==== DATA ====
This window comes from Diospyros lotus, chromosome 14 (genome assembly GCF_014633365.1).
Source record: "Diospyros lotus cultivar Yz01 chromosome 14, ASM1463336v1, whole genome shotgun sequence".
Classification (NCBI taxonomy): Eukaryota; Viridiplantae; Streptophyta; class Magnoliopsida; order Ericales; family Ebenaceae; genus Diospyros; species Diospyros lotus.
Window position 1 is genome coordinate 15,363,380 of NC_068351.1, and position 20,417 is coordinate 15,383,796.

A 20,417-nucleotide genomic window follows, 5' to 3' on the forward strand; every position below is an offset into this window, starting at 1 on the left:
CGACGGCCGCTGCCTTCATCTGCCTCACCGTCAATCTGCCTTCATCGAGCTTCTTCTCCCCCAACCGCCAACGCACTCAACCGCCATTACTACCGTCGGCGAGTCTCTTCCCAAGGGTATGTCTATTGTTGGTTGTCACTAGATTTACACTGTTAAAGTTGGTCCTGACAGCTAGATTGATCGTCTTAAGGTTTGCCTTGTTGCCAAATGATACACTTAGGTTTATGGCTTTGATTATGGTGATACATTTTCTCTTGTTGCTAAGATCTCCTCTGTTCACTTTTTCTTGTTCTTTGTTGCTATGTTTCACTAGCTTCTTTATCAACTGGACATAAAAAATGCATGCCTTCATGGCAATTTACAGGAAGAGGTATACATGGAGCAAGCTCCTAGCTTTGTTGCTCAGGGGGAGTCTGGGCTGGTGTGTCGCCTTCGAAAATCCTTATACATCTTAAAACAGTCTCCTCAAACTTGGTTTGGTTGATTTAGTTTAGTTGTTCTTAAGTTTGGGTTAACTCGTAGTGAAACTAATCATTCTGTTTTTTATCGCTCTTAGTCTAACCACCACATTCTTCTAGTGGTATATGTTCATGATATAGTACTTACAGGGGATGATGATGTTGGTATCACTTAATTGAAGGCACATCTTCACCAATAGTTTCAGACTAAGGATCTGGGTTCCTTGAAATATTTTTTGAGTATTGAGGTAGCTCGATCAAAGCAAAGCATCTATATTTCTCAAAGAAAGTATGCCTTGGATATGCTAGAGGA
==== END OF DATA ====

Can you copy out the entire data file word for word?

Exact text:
This window comes from Diospyros lotus, chromosome 14 (genome assembly GCF_014633365.1).
Source record: "Diospyros lotus cultivar Yz01 chromosome 14, ASM1463336v1, whole genome shotgun sequence".
Classification (NCBI taxonomy): Eukaryota; Viridiplantae; Streptophyta; class Magnoliopsida; order Ericales; family Ebenaceae; genus Diospyros; species Diospyros lotus.
Window position 1 is genome coordinate 15,363,380 of NC_068351.1, and position 20,417 is coordinate 15,383,796.

A 20,417-nucleotide genomic window follows, 5' to 3' on the forward strand; every position below is an offset into this window, starting at 1 on the left:
CGACGGCCGCTGCCTTCATCTGCCTCACCGTCAATCTGCCTTCATCGAGCTTCTTCTCCCCCAACCGCCAACGCACTCAACCGCCATTACTACCGTCGGCGAGTCTCTTCCCAAGGGTATGTCTATTGTTGGTTGTCACTAGATTTACACTGTTAAAGTTGGTCCTGACAGCTAGATTGATCGTCTTAAGGTTTGCCTTGTTGCCAAATGATACACTTAGGTTTATGGCTTTGATTATGGTGATACATTTTCTCTTGTTGCTAAGATCTCCTCTGTTCACTTTTTCTTGTTCTTTGTTGCTATGTTTCACTAGCTTCTTTATCAACTGGACATAAAAAATGCATGCCTTCATGGCAATTTACAGGAAGAGGTATACATGGAGCAAGCTCCTAGCTTTGTTGCTCAGGGGGAGTCTGGGCTGGTGTGTCGCCTTCGAAAATCCTTATACATCTTAAAACAGTCTCCTCAAACTTGGTTTGGTTGATTTAGTTTAGTTGTTCTTAAGTTTGGGTTAACTCGTAGTGAAACTAATCATTCTGTTTTTTATCGCTCTTAGTCTAACCACCACATTCTTCTAGTGGTATATGTTCATGATATAGTACTTACAGGGGATGATGATGTTGGTATCACTTAATTGAAGGCACATCTTCACCAATAGTTTCAGACTAAGGATCTGGGTTCCTTGAAATATTTTTTGAGTATTGAGGTAGCTCGATCAAAGCAAAGCATCTATATTTCTCAAAGAAAGTATGCCTTGGATATGCTAGAGGA